Momentive Performance Materials Inc., a maker of silicones and quartz products owned by Leon Black’s Apollo Global Management LLC (APO:US), is girding for a dispute over the bankruptcy exit plan it wants a judge to confirm in August.
Momentive may face opposition to the plan’s approval at a five-day trial starting Aug. 14, given that litigation with creditors may require a “substantial” investigation, according to court papers filed yesterday. Momentive asked U.S. Bankruptcy Judge Robert Drain to approve a schedule that would wrap up discovery in the cases by July 25.
Discovery should “take place on an expedited timetable,” Momentive said in the filing in White Plains, New York. The company said it began talks with its creditors’ committee to try and speed up document production, deposition of witnesses and other matters.
Momentive in May sued Bank of New York Mellon (BK:US) Trust as trustee for $1.1 billion in 8.875 percent notes due in 2020, and Wilmington Trust NA, as trustee for 10 percent notes due in 2020, saying it didn’t owe those noteholders special premium payments based on unpaid interest.
The company in turn was sued by U.S. Bank NA, a trustee for $382 million of 11.5 percent subordinated notes, which said those securities shouldn’t be treated worse under Momentive’s plan than a different class of debt.
Momentive separately is disputing the creditors’ committee’s plan to hire Jefferies Group LLC as a financial consultant. Under the proposed hiring terms, Jefferies would get a transaction fee only if it consummates a Chapter 11 plan supported by all committee members, including holders of subordinated notes.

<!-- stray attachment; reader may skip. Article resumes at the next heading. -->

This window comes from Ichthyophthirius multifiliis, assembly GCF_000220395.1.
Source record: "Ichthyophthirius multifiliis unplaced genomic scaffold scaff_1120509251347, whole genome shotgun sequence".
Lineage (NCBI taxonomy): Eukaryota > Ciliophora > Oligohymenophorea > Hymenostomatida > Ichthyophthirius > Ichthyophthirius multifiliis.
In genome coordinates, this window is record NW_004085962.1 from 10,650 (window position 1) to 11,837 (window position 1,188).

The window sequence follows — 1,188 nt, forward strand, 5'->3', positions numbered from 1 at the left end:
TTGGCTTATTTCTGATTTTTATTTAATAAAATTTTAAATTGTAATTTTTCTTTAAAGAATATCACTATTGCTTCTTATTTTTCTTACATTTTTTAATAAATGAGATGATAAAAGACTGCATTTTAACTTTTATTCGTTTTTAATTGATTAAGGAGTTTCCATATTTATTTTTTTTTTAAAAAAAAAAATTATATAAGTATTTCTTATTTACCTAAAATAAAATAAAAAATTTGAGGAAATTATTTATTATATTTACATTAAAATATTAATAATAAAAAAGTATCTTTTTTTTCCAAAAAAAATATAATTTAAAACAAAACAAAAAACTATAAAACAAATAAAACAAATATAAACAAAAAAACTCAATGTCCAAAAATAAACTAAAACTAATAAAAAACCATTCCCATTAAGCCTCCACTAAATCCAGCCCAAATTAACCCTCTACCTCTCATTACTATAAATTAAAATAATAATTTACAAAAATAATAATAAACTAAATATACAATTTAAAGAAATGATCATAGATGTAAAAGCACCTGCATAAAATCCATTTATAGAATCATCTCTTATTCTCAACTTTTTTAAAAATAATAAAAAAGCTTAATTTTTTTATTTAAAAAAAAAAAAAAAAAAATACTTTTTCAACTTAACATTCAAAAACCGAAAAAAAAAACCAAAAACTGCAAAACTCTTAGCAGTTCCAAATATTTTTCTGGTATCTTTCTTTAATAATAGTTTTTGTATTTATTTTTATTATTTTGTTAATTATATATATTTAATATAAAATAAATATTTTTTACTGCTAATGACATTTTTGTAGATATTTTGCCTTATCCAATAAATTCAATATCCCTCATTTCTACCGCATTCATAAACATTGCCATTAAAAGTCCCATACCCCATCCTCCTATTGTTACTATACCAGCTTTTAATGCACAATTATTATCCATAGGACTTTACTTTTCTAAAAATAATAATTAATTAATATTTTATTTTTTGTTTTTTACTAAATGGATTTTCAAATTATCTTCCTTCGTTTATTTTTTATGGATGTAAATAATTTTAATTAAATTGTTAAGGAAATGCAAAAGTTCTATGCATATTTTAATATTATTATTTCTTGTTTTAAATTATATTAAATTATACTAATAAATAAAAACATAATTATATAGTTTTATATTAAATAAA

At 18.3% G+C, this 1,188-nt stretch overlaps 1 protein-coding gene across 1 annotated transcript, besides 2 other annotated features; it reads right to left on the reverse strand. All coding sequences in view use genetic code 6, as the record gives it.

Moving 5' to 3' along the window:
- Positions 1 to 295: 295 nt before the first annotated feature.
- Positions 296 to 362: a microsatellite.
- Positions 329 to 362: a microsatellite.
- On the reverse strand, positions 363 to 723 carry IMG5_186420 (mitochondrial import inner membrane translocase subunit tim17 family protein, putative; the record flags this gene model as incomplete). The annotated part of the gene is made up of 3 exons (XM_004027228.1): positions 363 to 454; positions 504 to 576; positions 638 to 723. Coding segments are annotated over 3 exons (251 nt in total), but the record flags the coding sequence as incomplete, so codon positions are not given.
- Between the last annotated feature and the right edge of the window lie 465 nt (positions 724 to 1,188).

“To receive the bulk of its compensation, Jefferies must cater to a minority on the committee,” one that isn’t entitled to any recovery under the rough terms of Momentive’s plan to exit bankruptcy, the company said.
The hiring terms also misalign Jefferies’s incentives with those of the committee, Apollo said in an objection. U.S. Bank and Aurelius Capital Partners LP, which together with affiliates owns $55 million of the subordinated notes, are both on the creditor panel, according to court records.
The Jefferies issue is to be addressed at a hearing set for June 10. A hearing to approve the company’s disclosure statement explaining its Chapter 11 plan is set for June 19.
Momentive, based in Waterford, New York, listed $2.69 billion of assets and $4.17 billion of debt in its Chapter 11 filing in April. The company hasn’t posted an annual profit since Apollo bought it for $3.8 billion in 2006, according to data compiled by Bloomberg.
The case is In re Momentive Performance Materials Inc., 14-bk-22509, U.S. Bankruptcy Court, Southern District of New York (White Plains).
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